Race card plays both ways

With the first African American to have a viable chance of becoming president of the United States, it is inevitable that the race card would be played somewhere along the line. Now we are to understand that voting for Hillary Clinton to win the Democratic nomination is tantamount to an expression of racism and will result ultimately in irreparable damage to the party’s chances of winning the White House.

Race had to be the reason a lot of lower-to middle-class white folks didn’t vote for Barack Obama in Pennsylvania, didn’t it? It couldn’t be that they honestly questioned his lack of experience or any record of administration or that they felt he was paying lip service to their plight, now could it? The whole world knows we’re a nation of unrepentant and unreconstructed bigots — just ask Jesse Jackson and Al Sharpton. Don’t they tell us that every day?

Certainly that’s the message being sent by some leading black Democrats, including the majority whip of the House, Rep. James Clyburn, of South Carolina, who explained that his assessment stems from the fact such talk is in the air. Denial of Obama at this stage, particularly if it comes from overwhelmingly white super delegates to the Democratic National Convention, would be met with a black boycott of the November election.

“If this party is perceived by people as having gone into a back room somewhere and brokered a nominee, that would not be good for our party,” Clyburn was quoted in the press. “I’m telling you that if this continues on its current course it . . . is going to be irreparable.”

So if a majority of those party insiders believe suddenly that Obama is unelectable, tough? They have to vote for him anyway or face a charge of intolerance?

Even a Clinton victory in the Indiana primary early next month — one the same day in North Carolina seems improbable — would make no difference, it seems. Nothing short of a Clinton withdrawal and unanimous anointment of Obama will satisfy many of the party leaders in general and the African American caucus in particular. Never mind that Pennsylvania revealed some startling Obama weaknesses among traditional Democratic voters and that he has lost all of the big states needed to reach the White House or that his rock star image has been tarnished dramatically in the last few weeks or that time and again he has been unable to put Clinton away, revealing a disturbing lack of punch.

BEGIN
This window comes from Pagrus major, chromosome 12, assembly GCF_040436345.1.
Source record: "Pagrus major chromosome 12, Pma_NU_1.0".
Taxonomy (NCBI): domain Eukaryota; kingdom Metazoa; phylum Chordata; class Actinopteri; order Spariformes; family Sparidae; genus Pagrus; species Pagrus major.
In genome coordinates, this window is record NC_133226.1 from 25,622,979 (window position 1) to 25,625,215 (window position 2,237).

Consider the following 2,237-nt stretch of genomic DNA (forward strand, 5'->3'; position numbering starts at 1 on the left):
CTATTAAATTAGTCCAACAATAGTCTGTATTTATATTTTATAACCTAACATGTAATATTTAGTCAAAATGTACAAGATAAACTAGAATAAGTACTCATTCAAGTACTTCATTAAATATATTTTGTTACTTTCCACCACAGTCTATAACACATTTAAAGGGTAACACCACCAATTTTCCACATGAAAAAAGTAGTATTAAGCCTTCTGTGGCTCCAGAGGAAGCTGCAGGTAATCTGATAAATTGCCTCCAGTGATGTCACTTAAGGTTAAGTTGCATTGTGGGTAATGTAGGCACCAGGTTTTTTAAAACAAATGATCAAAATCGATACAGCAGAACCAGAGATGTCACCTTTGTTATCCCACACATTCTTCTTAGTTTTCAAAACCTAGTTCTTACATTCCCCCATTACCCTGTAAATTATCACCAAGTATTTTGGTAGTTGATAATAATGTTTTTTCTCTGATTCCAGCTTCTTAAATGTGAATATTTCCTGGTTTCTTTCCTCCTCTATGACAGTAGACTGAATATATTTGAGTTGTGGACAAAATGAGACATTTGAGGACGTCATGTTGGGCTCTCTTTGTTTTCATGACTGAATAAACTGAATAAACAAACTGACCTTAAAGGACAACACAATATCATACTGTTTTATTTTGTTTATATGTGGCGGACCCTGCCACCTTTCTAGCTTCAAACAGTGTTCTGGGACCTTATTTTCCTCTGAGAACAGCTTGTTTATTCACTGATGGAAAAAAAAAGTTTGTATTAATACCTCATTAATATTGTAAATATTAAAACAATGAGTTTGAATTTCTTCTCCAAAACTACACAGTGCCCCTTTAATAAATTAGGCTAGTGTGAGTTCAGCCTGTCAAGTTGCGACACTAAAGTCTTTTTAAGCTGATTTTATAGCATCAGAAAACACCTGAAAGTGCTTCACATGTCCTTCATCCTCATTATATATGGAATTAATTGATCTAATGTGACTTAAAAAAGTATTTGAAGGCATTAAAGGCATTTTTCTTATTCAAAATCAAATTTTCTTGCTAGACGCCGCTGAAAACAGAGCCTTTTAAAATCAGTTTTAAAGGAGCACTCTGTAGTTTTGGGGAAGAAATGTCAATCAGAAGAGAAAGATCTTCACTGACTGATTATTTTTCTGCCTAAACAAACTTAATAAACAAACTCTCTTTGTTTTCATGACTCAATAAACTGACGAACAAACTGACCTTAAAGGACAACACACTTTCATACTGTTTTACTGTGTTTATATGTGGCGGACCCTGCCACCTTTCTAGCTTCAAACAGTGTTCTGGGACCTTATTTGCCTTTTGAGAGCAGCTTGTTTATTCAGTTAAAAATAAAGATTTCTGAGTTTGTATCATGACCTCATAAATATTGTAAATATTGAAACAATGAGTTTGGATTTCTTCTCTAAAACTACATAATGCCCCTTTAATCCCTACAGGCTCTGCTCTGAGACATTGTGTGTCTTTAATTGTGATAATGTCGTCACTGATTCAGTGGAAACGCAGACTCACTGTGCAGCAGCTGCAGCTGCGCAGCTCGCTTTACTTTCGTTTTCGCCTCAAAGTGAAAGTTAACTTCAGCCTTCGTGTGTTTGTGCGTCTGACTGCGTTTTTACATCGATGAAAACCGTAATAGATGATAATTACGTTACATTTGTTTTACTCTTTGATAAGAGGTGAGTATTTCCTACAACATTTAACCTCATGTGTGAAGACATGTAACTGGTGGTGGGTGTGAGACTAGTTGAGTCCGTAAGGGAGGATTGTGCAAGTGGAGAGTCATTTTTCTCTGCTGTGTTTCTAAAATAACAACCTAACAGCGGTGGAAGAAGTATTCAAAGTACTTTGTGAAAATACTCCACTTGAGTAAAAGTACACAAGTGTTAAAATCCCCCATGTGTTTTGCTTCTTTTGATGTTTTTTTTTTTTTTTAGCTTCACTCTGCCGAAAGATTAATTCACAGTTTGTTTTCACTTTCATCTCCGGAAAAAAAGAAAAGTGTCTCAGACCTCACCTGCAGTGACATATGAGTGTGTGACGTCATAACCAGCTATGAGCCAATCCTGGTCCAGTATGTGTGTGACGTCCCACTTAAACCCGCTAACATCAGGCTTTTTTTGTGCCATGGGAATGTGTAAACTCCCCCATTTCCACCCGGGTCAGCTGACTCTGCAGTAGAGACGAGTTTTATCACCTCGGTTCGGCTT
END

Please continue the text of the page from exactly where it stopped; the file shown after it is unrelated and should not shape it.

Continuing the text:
Apparently Clyburn, who is the highest -ranking African American in Congress and remains uncommitted as a super delegate, was chosen to carry the word. The threat, while understandable if seen from their eyes, is probably the last thing their candidate needed. He has run a color-blind campaign for the most part, realizing that it is time to put away this black and white thing.

Misguided efforts to force out the first viable female candidate would have an enormously debilitating impact on Democratic hopes. Contrary to the conventional wisdom, she actually might do better in the general election than he. Impugning the motives of white voters who are concerned about Obama’s ability to meet their concerns is likely to drive more of them to Clinton. White and even some black Democratic voters in lower income groups who are now the most damaged by a slowing economy have legitimate questions about him that have nothing to do with race.

If there is any demonstrable indication beyond Pennsylvania that Obama’s momentum could be shifting it is the fact that Clinton’s almost-broke campaign found a $10 million infusion of cash in one day immediately following that primary. A solid majority of Democrats obviously want this contest to continue no matter what concerns the party’s leaders have about damage to their November chances. Inserting racial motivations for her recent success and issuing threats about not showing up at the polls is harmful both to the party and those making the charges. That’s a two way street.

In 1933, an overwhelming number of African Americans fled the Republican Party and joined Franklin Roosevelt’s Democrats, except in the South where they were prevented from voting. They have remained loyal ever since, winning through the years the respect and equality they were due but were denied after the Civil War. A major factor has been their willingness to demand and struggle for these rights without malice. Obama has conducted himself with that sort of dignity, a brilliant, charismatic young man. Are there bigots among us, certainly, and on both sides.

Playing the race card is not what the nation needs nor is threatening to walk away from the election.

(Dan K. Thomasson is former editor of the Scripps Howard News Service.)